Author: Paul Batista
First Published: 2012
Page Count: 314
Film/ TV Adaptation: No
Rating: 2/5 Stars
The basis of the plot is unique but the book barely held my attention even though it is considered a thriller.
*Solidly crafted story
*Dull execution of plot
“And other people are saying that I’m a traitor, that I’m a lawyer for terrorists, that I’m an incompetent fool.” Byron Carlos Johnson voluntarily takes on a case to defend the first man to be accused of terrorism by the US government, Ali Hussein. However, his career, lover, and life soon are threatened when he begins to question the US’s treatment of the suspected terrorist. Is Ali Hussein really the mastermind behind AL Qaeda’s finances or is he an innocent Muslim man who is being wrongly accused of terrorism? And will Byron be able to figure out who his defendant really is or will he get dragged into the underworld of terrorism against the West?
Well, once again I can say that Paul Batista is a solid story-teller. His book about the first fictional civil trial of a suspected terrorist is unique and he creates a cast of mysterious characters whose loyalties the reader can never really figure out. The writing is quality and there is a strong story here, complete with legal drama, espionage, and millions of dollars in hidden banks across the globe. For some, this will perfectly satisfy their qualifications for a thriller.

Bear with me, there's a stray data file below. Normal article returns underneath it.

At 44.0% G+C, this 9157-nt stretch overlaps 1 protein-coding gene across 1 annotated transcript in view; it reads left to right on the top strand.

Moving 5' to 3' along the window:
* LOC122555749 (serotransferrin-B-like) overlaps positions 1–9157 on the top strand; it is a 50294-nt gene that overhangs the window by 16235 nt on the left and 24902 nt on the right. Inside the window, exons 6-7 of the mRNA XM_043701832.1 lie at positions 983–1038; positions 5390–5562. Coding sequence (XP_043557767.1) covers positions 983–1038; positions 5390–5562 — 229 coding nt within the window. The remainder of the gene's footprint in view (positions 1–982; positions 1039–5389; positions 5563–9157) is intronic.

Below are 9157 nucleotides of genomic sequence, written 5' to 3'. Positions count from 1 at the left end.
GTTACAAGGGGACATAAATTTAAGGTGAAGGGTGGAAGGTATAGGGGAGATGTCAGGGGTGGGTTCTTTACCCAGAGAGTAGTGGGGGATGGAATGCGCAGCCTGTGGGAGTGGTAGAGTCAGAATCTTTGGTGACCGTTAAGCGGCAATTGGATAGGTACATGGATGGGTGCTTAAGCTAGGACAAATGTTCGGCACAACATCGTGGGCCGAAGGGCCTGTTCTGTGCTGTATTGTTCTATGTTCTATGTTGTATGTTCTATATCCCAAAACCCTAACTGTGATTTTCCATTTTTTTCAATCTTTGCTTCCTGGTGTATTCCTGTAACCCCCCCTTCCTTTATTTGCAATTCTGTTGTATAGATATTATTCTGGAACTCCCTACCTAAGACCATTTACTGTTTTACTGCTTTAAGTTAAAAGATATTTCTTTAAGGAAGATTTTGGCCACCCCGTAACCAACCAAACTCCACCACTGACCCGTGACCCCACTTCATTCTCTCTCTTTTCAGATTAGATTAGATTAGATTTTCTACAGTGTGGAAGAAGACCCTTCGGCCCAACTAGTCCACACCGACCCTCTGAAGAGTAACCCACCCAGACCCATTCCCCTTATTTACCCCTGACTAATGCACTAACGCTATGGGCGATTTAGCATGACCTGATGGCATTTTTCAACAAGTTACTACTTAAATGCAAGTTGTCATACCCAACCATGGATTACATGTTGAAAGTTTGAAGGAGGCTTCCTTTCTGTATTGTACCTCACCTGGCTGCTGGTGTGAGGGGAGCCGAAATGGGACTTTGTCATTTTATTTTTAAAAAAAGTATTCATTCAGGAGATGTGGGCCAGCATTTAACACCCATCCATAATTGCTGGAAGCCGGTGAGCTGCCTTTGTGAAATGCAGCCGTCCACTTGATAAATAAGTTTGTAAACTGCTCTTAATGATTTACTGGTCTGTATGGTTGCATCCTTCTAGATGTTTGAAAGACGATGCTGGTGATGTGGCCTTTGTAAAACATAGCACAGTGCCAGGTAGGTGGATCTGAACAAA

In my case, I was again put off by the total focus on the legal aspect of this book (which is just further proof that legal dramas must not be my cup of tea). The basis of the story somewhat intrigued me, but the way the plot was executed made for a very long and boring read. Even when someone gets killed this does nothing for the story. My senses were so dulled down by that point, that any attempt at shock and awe by murder just fell short for me. In a thriller I want action, suspense, fighting, something! I was barely interested in whether Ali Hussein really was a terrorist (really that was the only thing I wanted to find out) and even that didn’t pan out into anything. The story just sort of ends without any real closure on the case other than that the world found out about what the US government did to Ali Hussein. It was a slow book that ended fruitlessly.
As I said with Paul Batista’s last book, this might be right up your alley. You might completely disagree with everything I thought about the book being boring and slow. You need to gauge what is important to you in a thriller before taking on this book. If you love legal drama and the court room, then give it a shot. But if you lean more in my direction, and prefer heart racing, action packed thrillers then I can tell you that this book did not live up to that promise.
Grab your copy of Extraordinary Rendition here:
*I received a free copy of this book for this review from the author.